Replicas and at Least One Treasure Destroyed by ISIS in Museum

Many of the artifacts depicted in the videos were reproductions. ISIS Media Organization Screenshot

On Thursday, the Islamic State (ISIS) released a video purporting to show members of the group destroying ancient artifacts in Iraq. A group of men takes sledgehammers, drills and chain saws to the statues, leaving them in ruins.

"The Prophet ordered us to get rid of statues and relics, and his companions did the same when they conquered countries after him," one of the men in the video says, according to a translation by Al Arabiya.

A member of ISIS topples a supposed ancient artifact in Iraq. ISIS Media Organization Screenshot

The video was likely filmed in a Mosul museum. ISIS has held control of Mosul for several months, even branding their own police force in the northern Iraq city.

Archaeologists expressed horror at the act, although some believe the destruction is not as bad as it may seem: Some of the statues might be replicas. "You can see the iron bars inside. The original [statues] don't have iron bars," Mark Altaweel, an expert at the Institute of Archaeology at the University College of London, told Channel 4 News. Many of the original statues from the Mosul museum were relocated to a museum in Baghdad before the attack.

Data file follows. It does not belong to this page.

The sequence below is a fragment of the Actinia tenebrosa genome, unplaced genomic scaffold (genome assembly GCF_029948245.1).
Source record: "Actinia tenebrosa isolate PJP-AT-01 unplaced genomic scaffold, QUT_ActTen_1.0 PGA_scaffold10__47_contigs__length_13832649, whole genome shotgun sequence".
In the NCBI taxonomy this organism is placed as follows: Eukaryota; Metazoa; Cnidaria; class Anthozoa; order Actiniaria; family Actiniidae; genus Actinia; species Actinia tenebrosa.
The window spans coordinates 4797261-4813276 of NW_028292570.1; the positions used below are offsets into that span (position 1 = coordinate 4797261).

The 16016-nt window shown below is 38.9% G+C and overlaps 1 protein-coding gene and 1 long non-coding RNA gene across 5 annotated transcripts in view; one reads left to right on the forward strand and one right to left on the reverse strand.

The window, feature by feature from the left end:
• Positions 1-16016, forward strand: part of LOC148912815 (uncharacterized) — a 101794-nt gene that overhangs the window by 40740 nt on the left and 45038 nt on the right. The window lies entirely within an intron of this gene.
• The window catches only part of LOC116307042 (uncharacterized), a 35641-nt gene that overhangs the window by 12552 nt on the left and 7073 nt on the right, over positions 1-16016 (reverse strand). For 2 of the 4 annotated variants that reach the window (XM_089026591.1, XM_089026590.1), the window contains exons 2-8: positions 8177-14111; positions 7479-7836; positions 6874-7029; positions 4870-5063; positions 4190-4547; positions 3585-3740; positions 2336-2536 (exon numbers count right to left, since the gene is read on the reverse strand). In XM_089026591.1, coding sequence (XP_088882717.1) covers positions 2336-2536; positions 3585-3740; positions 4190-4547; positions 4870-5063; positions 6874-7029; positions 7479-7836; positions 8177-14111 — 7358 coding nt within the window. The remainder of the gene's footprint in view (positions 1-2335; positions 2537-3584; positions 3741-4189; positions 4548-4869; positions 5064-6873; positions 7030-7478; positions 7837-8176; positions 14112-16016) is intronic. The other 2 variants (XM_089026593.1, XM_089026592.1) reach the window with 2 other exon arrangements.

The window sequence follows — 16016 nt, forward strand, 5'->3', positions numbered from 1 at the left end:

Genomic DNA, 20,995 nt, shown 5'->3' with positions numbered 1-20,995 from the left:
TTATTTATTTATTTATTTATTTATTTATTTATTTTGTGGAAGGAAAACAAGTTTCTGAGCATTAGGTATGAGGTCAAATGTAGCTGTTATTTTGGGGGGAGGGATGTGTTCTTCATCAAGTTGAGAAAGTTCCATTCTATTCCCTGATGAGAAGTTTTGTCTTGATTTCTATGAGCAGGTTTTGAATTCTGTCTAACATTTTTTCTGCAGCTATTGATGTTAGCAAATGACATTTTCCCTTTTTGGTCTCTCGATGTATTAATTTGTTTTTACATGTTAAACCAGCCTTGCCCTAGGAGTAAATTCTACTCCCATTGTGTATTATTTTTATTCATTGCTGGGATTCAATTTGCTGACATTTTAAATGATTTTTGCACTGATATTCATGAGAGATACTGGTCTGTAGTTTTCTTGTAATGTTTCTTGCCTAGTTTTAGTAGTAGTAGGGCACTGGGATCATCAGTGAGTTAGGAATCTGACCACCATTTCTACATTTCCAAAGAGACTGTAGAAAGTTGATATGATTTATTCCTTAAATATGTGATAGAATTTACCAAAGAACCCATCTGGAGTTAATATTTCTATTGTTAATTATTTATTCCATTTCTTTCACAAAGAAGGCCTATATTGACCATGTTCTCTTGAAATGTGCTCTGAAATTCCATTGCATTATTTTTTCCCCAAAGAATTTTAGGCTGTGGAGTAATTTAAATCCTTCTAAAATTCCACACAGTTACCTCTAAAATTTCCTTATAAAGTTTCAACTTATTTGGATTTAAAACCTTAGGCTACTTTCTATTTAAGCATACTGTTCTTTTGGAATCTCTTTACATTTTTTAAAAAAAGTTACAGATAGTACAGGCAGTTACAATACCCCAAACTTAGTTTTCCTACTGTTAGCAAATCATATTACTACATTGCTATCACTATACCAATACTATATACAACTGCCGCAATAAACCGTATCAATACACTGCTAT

A man uses a sledgehammer to break an ancient statue. ISIS Media Organization Screenshot

However, one of the statues destroyed, a stone bull with wings, is an original, believed to have been created in the seventh century. According to Channel 4, the winged bull once stood at the entrance to Nineveh, the ancient town where Mosul is now located. "I think the winged bull is very important locally, because it's one of the few objects that hasn't left the country or gone to Baghdad," an expert told Channel 4.

A member of ISIS attempts to break off a piece of an ancient stone statue. ISIS Media Organization Screenshot

Terrorist organizations have destroyed ancient artifacts in the past, justifying their actions because the groups believe the artifacts were worshipped as false prophets. ISIS has recently destroyed churches, manuscripts and books across Syria and Iraq.